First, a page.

Centre’s Covid-vigil letter cloud on Bengal bypolls
The state government on Wednesday received a letter from Union home secretary Ajay Bhalla, asking the administration to be extra vigilant about easing curbs in view of the impending third wave of the pandemic, with sources saying the missive was read by Nabanna top brass as a prelude to an indefinite delay in Assembly bypolls.
As ruling Trinamul has a clear majority in the House, bypolls scheduled for seven seats in Bengal may not have any major numerical significance for the government. But party supremo Mamata Banerjee, who lost to the BJP’s Suvendu Adhikari in Nandigram, has to win a bypoll within November 5 to stay as chief minister.
Though no one confirmed it on record, Mamata apparently went into a huddle with her party’s all-India general secretary Abhishek Banerjee on Wednesday afternoon, after the letter reached Nabanna, to discuss her next move. She later visited Raj Bhavan for a one-on-one meeting with governor Jagdeep Dhankhar for over an hour. Details of the meetings were not made available.
Though addressed to all state governments, Bhalla’s letter triggered speculations in Bengal’s power corridors that it could have been sent to create a context for the Election Commission of India to delay the Assembly bypolls in view of the pandemic.
The reason is not far to seek. It is no secret that Mamata, sworn in on May 5, has to be elected to the House by November 5 under the constitutional requirement. “Two-and-a-half months have gone. It’s a fact that the clock is ticking,” said a source.
The home secretary’s letter read: “With the decline in the number of active cases, States and UTs have started re-opening the activities in a gradual manner... the process of relaxing restrictions should be carefully calibrated.”
Sources said the letter, by stating the second wave wasn’t over and Covid-appropriate behaviour must continue, hinted that the Centre wasn’t in favour of mass gatherings in the next two to three months. The letter also pointed out blatant violations of Covid norms in parts of the country after some relaxations.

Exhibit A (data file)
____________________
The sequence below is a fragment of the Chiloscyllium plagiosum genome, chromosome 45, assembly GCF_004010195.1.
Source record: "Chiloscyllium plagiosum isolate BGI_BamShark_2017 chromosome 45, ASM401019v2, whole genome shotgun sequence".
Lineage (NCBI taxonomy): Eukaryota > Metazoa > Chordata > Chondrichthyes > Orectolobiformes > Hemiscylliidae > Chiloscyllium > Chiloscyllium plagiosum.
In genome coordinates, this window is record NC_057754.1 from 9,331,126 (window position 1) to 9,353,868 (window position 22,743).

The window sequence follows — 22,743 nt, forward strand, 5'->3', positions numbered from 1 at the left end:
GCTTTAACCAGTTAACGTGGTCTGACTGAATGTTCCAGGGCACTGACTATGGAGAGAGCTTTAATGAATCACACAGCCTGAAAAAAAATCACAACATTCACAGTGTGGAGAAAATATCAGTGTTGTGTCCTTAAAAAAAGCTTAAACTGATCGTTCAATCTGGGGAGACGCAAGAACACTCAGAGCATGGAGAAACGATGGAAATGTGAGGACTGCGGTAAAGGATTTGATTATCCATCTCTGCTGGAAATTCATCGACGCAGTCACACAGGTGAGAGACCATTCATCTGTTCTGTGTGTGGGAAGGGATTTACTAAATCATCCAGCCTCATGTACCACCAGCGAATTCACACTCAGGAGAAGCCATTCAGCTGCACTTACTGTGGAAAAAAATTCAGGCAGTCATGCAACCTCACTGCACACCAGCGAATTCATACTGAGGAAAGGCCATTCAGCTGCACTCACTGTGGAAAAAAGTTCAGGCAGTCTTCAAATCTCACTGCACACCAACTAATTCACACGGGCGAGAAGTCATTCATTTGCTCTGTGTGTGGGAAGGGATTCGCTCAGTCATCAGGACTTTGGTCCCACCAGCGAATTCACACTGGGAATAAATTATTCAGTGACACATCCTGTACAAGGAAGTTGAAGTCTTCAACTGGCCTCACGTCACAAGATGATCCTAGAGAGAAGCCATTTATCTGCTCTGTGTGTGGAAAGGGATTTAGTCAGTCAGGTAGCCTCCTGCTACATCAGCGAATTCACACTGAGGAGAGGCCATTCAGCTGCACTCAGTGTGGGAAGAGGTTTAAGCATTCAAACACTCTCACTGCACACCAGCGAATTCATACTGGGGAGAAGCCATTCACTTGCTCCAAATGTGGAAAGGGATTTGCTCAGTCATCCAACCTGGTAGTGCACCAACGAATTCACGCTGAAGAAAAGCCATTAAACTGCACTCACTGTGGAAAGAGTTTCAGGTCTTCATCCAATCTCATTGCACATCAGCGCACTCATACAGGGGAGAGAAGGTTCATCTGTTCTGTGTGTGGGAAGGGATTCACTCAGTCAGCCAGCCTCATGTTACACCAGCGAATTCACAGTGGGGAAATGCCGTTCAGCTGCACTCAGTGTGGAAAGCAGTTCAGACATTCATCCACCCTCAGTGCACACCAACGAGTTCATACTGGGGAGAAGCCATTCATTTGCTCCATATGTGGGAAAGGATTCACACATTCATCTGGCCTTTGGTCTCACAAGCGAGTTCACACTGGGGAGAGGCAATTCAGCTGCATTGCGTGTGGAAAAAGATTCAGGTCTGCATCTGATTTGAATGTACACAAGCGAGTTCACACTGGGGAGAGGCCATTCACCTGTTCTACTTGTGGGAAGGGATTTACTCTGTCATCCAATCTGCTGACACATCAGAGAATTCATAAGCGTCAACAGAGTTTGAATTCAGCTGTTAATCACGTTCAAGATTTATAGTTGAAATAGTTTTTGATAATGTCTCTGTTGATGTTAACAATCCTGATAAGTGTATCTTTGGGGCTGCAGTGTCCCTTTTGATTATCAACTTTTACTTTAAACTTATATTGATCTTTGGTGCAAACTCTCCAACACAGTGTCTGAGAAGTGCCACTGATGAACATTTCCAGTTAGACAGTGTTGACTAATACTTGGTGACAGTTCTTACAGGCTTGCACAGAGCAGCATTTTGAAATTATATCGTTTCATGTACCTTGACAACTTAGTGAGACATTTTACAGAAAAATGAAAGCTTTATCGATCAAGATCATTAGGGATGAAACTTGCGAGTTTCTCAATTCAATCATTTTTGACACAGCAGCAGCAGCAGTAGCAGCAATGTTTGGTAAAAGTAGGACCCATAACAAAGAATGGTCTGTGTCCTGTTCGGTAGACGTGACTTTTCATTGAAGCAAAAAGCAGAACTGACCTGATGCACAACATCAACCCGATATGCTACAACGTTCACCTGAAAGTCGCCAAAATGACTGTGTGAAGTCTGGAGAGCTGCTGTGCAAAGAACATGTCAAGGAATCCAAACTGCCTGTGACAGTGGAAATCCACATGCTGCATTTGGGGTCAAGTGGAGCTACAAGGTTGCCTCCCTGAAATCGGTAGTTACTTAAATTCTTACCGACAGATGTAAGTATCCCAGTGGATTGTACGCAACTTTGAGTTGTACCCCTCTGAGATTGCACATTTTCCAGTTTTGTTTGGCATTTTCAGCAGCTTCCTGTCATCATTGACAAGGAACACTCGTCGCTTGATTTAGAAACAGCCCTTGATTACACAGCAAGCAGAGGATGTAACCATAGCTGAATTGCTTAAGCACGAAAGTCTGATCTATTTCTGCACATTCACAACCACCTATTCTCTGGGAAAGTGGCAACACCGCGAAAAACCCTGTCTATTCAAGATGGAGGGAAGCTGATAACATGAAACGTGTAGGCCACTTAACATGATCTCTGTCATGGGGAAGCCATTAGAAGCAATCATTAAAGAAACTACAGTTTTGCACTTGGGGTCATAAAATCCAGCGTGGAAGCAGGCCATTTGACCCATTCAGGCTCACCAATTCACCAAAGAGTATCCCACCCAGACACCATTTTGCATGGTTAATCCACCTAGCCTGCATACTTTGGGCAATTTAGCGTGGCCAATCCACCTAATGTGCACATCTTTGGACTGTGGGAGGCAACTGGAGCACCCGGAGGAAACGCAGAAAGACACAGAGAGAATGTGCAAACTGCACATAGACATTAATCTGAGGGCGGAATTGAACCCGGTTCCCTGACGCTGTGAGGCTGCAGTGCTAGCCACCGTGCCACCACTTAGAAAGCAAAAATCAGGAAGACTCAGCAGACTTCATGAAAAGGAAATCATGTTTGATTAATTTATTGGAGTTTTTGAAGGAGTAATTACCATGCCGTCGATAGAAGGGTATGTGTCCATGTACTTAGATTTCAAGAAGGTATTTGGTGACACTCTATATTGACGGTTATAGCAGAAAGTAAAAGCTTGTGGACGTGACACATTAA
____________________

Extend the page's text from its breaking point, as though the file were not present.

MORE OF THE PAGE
“It needs to be ensured that if norms of Covid appropriate behaviour are not maintained at any establishments/ premises/ markets etc, such places shall be liable for the re-imposition of restrictions, for containing the spread of Covid-19...” reads the advisory.
As bypolls will entail rallies and gatherings, the advisory can be used by the EC to defer them, sources said. “Unless large-scale gatherings are allowed, it is tough to hold elections. So, it is definitely a cause of concern for the Bengal government. The notification for bypolls has to be issued within the next two-and-a-half months to allow the chief minister to continue by winning the bypoll,” said an official.
Some officials that this paper spoke to said the chief minister can take oath again after six months if bypolls aren’t held owing to Covid-19. But others said the rule clearly states she has to win an election within six months.
There’s a high probability that bypolls may be indefinitely delayed, said a Trinamul source, referring to public statements by scores of BJP leaders. Adhikari has often taunted Mamata as a “non-MLA chief minister”.
“Ideally, there shouldn’t be a correlation between a central advisory and a decision of the poll panel...But things have changed so much in recent years that there are reasons to believe that the Union home ministry under Amit Shah is setting the context so that the Election Commission can say bypolls can’t be held now,” said a source.